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How much forethought is given to all the data and information needed to manage a building? The answer many times would come from a little forethought and a lot of afterthought.

The industry as a whole has realized that building data and data analytics are major tools for improving building operations. Data applications, such as energy management and fault detection and diagnostics, are probably the best examples of the effectiveness of managing and analyzing data. The effort for many building owners to acquire and manage facility data, however, appears either ad hoc or narrowly focused on specific aspects of the building, such as energy and HVAC systems. That's where a facility data manager comes in.

A number of data "repositories" currently used in buildings provide a substantial amount of data. They include building management systems, independent control systems, facility management systems and business systems. In addition, there is the "umbrella" of Building Information Modeling, which addresses design and construction drawings, equipment and product data, as well as data in the hands of third-party contractors that install, service and maintain building equipment.

Some of this data is stored away in Excel spreadsheets, Access databases and a host of varied electronic and paper formats. The typical building has several "silos" of data scattered throughout the organization with no cohesive strategy for data management and little coordination. Also note that it's not only the data that is in silos but also the underlying technology systems for data management, different data management processes, and even the people involved.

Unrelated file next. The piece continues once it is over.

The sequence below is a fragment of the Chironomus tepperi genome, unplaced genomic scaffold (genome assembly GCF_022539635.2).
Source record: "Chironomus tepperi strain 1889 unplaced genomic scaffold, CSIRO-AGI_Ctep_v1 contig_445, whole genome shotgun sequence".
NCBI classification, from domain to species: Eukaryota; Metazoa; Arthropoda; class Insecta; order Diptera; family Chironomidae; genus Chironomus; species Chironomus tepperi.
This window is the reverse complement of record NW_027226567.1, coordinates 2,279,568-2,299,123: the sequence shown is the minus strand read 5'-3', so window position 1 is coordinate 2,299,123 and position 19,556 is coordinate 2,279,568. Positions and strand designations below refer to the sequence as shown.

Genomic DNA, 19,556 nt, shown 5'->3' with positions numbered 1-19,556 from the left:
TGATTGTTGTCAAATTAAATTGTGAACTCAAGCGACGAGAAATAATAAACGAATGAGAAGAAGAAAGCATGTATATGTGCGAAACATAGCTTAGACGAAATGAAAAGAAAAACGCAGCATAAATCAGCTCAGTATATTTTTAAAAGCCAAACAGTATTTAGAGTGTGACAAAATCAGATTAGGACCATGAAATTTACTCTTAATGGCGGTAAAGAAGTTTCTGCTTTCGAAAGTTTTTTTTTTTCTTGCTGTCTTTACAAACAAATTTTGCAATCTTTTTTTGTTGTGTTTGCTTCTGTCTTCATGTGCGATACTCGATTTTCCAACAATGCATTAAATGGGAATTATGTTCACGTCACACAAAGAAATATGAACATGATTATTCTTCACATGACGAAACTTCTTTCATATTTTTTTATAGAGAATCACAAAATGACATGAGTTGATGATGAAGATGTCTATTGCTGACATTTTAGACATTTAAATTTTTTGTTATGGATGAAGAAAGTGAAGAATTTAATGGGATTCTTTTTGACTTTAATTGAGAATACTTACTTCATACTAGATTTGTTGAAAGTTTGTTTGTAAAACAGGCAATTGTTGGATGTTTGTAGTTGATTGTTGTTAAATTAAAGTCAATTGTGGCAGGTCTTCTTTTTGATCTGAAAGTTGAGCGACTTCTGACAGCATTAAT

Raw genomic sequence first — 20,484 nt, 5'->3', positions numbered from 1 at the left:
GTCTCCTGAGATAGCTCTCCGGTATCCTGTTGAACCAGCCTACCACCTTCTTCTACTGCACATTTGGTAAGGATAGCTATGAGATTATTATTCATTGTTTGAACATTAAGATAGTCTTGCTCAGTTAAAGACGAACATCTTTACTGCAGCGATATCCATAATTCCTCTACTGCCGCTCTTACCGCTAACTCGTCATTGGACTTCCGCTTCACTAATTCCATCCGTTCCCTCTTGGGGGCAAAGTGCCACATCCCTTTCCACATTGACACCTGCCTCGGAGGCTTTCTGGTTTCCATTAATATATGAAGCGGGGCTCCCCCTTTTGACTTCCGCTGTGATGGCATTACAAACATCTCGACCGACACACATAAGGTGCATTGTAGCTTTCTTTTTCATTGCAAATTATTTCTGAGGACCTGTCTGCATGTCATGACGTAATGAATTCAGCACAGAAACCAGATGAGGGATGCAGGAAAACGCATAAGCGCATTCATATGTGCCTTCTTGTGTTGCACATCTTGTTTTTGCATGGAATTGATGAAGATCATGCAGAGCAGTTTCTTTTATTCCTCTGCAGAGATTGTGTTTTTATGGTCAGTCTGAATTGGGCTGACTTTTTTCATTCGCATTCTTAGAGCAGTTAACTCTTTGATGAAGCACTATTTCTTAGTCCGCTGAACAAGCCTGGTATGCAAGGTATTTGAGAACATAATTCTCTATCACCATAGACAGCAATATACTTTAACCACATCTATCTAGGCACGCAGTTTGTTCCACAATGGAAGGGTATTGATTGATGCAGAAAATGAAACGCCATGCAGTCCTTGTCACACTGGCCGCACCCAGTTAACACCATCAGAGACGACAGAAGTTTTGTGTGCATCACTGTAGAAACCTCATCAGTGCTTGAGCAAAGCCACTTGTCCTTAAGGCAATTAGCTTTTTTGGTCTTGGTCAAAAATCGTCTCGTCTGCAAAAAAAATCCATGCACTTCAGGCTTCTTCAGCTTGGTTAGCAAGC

There would seem to be a very good case for bringing all the facility data into a unified database architecture and putting into practice standard methodologies and processes to manage the data. There are several benefits to this approach:

• Building data would be more widely available and sharable: Setting aside confidential data, more data would allow for additional analytics, possibly new correlations, metrics and insights into the building's performance.

• Building data would be more easily accessible: Have you ever looked for as-built drawings or equipment spec sheets, only to discover that they are not where they should be? Without a structured approach to data management you waste time internally because of the disorganization in the data and documents; many times building operators will need to contact the original architects, engineers or contractors for the data, thus wasting more time and money. What's needed is an orderly index as part of a larger data management system. A structured approach to indexing is vital as facility data grows, which is obviously very likely.

• A structured approach can improve the archiving, preservation and retention of data for the long-term: There's some data and information you'll want for the life cycle of the building and there are analytic opportunities in long-term data you'll want for comparison and trending.

• A comprehensive data management plan would improve the integrity of the data: Bad data is worthless data. You want accurate, reliable, consistent and complete data. A structured approach initially validates the data, then puts into place a process where the data can't be changed or destroyed without authorization.

• Streamlining data: There are roughly 6, 500 languages spoken in the world today; for data management, you only want one "language" of standard naming conventions, formats, indexing and data descriptors. It makes it easier to access and understand the data.

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